PIA has been the subject of frequent management changes in recent years; the shelf-life a CEO is about a year and no sooner than he starts making progress or makes headlines with positive media exposure, the mafia within PIA pounces in to cram it all for them. And in recent past, all of this was done with help from the judiciary. It is a known fact that PIA has had discipline issues and the PTI led government decided to address it by bringing in “serving-soldier” to fill the void created after the Supreme Court sacked the bureaucrat turned technocrat former CEO.
- PIA to restart UK flights using European charter aircraft
- British Airways will resume flights to Islamabad from 14 August
- PIA and Turkish connection, the beginning of a shrunk “PIA regional”
- Pakitan’s first Airbus A321 NEO is shaping up for Airblue
- Sindh High court stop PIA from sacking 2 pilots whose licenses were canceled by CAA
The suo moto notice was taken on a complaint by the head of the union in which fear was expressed over the sale of national assets. It turned to the subject of appointment and ultimately led to the sacking of Musharaf Rasool Cyan as CEO, the case is currently ongoing. Hence, less said the better.
The Air Force team took over in October 2018 headed by Air Marshal Arshad M. Malik as the representative of the government and the Chairman of the Board of Directors; and exactly after a year and a quarter history started repeating itself. This time the application or complaint was filed by the Senior Staff Association on the issue of surprise surprise “Sale of Assets” and at the Sindh High Court.
PIA has been in the news since I remember, for almost always the wrong reasons, poor performance, deteriorating product, financial irregularities, staff attitude and “Narcotics”. It is my subtle observation that 2017 onwards this is a subject that has been associated with the “National Flag Carrier”. I distinctly recollect circa 2016 – 2017 as a period in which PIA was making headlines internationally for narcotics, when it was plagued with in numerous incidents of drug trafficking on its planes, bringing a bad name, rather shame to the motherland. The most infamous of these was in May 2017, where two back to back incidents took place on PIA flights operating to London Heathrow airport. More than 50lbs of “heroin” was recovered by UK authorities in what seemed an organized effort for drug trafficking.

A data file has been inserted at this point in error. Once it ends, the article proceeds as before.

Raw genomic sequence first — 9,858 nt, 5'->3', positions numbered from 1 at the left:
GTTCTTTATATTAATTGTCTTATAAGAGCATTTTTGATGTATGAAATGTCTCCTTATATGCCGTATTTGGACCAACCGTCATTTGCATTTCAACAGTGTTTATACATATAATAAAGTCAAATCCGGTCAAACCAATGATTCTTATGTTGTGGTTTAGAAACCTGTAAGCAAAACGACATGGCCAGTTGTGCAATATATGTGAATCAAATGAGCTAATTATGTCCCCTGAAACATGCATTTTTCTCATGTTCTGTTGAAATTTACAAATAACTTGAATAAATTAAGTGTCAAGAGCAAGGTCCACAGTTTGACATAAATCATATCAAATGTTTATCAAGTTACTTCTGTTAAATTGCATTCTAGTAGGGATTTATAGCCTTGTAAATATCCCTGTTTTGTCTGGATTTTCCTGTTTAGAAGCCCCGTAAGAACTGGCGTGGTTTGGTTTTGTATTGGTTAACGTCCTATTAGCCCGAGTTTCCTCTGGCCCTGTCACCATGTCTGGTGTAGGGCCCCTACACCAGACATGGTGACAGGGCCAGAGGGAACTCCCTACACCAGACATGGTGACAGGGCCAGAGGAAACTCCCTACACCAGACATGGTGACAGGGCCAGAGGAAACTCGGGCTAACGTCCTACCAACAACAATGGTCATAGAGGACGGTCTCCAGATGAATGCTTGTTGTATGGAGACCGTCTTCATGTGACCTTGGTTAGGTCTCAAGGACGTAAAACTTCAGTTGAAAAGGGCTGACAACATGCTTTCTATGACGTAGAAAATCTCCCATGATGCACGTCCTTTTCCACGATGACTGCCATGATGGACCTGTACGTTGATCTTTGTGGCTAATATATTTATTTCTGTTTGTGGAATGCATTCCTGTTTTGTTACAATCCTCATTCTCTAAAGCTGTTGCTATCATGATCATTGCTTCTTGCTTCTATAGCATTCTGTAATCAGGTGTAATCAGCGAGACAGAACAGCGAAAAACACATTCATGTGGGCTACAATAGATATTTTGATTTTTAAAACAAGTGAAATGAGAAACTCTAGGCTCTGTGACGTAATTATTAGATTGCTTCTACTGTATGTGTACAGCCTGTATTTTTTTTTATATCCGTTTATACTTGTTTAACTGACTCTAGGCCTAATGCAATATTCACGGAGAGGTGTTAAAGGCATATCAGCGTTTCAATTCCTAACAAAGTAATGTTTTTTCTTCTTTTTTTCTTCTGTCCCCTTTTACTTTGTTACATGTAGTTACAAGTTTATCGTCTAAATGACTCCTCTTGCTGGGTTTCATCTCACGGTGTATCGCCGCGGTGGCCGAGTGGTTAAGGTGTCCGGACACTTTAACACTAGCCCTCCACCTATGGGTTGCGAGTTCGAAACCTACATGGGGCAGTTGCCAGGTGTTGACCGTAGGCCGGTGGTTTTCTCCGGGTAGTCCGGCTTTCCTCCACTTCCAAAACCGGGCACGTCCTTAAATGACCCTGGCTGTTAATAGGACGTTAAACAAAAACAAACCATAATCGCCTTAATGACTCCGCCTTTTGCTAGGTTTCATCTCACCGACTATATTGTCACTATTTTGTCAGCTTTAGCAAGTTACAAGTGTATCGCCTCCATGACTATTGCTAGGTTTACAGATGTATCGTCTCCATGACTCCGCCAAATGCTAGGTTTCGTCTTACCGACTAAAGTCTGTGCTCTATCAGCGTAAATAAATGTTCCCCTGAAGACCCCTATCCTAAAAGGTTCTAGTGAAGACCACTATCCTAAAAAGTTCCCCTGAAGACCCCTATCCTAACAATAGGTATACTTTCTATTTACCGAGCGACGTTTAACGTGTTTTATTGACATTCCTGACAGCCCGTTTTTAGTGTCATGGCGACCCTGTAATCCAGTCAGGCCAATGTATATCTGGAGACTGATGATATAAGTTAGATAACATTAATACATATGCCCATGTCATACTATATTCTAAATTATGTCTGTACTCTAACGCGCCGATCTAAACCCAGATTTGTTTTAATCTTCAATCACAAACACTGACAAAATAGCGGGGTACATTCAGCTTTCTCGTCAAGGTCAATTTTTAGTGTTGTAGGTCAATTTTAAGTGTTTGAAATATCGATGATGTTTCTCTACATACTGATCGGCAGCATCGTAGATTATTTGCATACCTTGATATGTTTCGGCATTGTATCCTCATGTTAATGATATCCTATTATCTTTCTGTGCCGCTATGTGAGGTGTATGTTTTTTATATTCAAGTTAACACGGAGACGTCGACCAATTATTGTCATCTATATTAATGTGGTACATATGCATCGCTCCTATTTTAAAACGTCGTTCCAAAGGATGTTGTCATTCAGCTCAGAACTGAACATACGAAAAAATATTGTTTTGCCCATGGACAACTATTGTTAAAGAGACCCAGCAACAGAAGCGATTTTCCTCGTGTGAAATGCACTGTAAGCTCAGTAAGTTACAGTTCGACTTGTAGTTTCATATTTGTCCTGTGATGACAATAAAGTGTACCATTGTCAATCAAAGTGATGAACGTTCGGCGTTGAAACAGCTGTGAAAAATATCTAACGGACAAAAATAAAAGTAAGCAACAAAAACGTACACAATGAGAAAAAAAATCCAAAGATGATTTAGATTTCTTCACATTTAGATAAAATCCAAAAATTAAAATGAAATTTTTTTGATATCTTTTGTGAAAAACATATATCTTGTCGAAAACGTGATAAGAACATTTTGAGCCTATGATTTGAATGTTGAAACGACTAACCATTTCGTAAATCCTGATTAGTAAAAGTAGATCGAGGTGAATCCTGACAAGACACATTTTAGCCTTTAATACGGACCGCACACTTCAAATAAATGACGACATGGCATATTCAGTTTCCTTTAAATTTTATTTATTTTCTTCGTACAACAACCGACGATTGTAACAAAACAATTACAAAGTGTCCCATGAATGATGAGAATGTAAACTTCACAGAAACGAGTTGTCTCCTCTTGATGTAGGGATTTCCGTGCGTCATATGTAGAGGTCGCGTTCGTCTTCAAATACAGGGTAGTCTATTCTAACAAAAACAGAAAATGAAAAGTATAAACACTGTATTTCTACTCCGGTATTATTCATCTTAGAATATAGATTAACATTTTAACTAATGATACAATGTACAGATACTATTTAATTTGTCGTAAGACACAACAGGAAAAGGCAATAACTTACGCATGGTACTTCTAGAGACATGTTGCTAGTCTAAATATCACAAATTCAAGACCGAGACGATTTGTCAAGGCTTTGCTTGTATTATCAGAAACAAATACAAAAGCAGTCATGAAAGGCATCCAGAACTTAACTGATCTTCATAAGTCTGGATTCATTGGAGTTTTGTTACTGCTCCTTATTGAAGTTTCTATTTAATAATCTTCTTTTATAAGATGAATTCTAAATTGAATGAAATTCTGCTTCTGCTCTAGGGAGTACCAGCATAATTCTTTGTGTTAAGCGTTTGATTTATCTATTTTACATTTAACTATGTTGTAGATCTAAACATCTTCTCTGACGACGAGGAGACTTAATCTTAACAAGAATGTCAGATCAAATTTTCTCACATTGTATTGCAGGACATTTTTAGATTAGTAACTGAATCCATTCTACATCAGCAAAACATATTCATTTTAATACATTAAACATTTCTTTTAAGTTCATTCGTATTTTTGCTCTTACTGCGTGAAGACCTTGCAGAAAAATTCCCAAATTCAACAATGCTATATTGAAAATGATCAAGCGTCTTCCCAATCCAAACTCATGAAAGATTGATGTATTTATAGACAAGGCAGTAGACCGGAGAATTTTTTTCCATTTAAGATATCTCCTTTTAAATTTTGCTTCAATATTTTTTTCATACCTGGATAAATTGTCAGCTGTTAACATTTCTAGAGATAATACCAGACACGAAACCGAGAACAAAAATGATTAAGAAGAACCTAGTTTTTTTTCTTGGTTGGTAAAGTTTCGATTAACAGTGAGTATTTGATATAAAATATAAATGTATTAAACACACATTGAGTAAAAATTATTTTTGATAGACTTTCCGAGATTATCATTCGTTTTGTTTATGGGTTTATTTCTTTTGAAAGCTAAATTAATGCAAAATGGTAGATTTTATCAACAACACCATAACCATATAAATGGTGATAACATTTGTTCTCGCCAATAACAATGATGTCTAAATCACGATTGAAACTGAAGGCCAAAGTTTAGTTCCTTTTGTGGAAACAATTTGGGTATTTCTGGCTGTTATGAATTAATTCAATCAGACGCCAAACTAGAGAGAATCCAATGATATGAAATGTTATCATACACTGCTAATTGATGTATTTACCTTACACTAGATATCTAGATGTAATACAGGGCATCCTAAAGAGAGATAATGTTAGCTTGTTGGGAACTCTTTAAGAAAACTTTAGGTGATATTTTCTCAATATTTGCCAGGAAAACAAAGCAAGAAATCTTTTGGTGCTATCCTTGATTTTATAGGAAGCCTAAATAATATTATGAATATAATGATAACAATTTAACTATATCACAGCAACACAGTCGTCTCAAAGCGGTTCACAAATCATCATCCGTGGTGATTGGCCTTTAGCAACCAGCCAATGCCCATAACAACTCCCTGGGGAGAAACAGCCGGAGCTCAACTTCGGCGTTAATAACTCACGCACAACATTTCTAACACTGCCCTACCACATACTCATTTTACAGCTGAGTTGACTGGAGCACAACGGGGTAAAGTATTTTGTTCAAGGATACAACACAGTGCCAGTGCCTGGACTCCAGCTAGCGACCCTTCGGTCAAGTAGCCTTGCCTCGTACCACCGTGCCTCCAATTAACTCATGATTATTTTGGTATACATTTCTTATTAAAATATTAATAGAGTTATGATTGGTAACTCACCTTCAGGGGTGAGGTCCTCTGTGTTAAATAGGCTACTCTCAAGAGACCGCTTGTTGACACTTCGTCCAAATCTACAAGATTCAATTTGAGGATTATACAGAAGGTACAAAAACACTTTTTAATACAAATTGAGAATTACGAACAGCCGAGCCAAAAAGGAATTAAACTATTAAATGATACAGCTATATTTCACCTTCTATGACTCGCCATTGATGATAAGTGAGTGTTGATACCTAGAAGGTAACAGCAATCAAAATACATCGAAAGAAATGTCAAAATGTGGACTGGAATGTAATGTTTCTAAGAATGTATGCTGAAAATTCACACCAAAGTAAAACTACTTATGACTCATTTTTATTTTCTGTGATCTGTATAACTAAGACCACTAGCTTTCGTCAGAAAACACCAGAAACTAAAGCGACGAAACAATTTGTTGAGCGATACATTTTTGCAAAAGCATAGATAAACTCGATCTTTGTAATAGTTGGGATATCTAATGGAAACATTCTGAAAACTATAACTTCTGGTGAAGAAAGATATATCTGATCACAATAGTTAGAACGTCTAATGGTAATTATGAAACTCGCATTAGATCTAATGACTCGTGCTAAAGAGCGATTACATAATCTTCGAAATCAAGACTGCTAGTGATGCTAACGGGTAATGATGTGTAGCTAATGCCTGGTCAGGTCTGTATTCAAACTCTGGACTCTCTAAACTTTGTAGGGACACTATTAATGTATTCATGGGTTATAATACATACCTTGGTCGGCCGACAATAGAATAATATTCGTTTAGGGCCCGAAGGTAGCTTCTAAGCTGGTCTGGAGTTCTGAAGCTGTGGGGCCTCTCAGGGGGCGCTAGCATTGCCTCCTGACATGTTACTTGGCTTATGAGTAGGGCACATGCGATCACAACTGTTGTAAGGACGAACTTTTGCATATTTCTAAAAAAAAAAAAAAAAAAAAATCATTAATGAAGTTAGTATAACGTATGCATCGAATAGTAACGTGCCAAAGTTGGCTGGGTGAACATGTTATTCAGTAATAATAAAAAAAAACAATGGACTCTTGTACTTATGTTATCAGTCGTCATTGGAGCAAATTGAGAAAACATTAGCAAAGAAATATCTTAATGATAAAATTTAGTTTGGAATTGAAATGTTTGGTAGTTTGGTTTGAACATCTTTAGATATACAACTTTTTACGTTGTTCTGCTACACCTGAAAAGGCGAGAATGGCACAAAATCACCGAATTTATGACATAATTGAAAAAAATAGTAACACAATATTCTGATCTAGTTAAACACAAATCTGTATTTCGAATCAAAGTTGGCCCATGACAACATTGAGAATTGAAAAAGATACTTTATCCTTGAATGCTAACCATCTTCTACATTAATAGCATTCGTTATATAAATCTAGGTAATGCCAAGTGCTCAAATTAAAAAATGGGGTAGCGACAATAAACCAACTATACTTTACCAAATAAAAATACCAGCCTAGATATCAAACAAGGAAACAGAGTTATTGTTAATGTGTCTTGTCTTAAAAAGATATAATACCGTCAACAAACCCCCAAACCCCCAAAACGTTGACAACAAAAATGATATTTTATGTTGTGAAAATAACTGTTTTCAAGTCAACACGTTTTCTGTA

However, after the Cyan regime took over in 2017, all of a sudden these incidents came to a halt. I being an ardent aviation enthusiast keep a vigil on the developments in the industry and yes, there were a couple of attempts by PIA cabin crew to smuggle some small quantities, however, the organized efforts of transporting large quantities by hiding them in aircraft panels or toilets stopped. Evidently, such incidents stopped altogether in this management too.
As luck would have it both managements focused on accountability and discipline especially amongst the ranks reducing union interventionism, automation and ensuring “no meddling” in duty rosters of the crew. Cyan management was the first to terminate an instructor Captain for allowing a Chinese lady into the cockpit, while the Air Force team sent over a 1,000 employees with fake degrees packing home to roost.
I believe I am not alone in noticing this. I ask that shouldn’t both regimes be given the credit for stomping out this deadly pandemic trade. Kudos to Cyan and Air Marshal Malik. If both aren’t given credit for any achievement in their turnaround efforts, the very least both should be pinned with medals on their chest for this daunting and perilous task. The Chief Justice should consider this aspect before a judgment is made and perhaps “undo” wrong of the past.